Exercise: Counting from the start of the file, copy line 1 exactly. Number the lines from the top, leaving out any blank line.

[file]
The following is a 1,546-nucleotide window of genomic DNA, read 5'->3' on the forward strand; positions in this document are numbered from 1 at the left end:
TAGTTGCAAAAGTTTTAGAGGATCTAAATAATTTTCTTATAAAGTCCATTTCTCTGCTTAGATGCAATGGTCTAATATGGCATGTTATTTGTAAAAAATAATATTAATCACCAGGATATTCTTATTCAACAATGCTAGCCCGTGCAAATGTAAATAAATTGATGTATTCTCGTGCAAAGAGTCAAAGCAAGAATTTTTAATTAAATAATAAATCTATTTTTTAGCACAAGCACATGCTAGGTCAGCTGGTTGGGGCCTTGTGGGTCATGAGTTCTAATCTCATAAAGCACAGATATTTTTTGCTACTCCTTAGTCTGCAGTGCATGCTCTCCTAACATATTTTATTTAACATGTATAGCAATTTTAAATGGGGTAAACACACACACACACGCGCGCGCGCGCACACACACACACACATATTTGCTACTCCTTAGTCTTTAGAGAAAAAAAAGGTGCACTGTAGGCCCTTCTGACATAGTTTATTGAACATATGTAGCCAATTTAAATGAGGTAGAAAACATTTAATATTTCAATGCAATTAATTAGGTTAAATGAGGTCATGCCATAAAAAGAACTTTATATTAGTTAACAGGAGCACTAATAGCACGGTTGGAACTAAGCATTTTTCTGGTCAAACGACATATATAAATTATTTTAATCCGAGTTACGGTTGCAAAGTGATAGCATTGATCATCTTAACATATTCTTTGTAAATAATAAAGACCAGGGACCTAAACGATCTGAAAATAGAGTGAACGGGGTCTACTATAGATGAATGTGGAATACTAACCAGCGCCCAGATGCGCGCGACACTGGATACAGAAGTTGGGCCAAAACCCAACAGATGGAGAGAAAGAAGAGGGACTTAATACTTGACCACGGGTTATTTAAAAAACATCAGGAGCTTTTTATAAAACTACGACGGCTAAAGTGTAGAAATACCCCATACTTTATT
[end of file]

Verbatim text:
The following is a 1,546-nucleotide window of genomic DNA, read 5'->3' on the forward strand; positions in this document are numbered from 1 at the left end: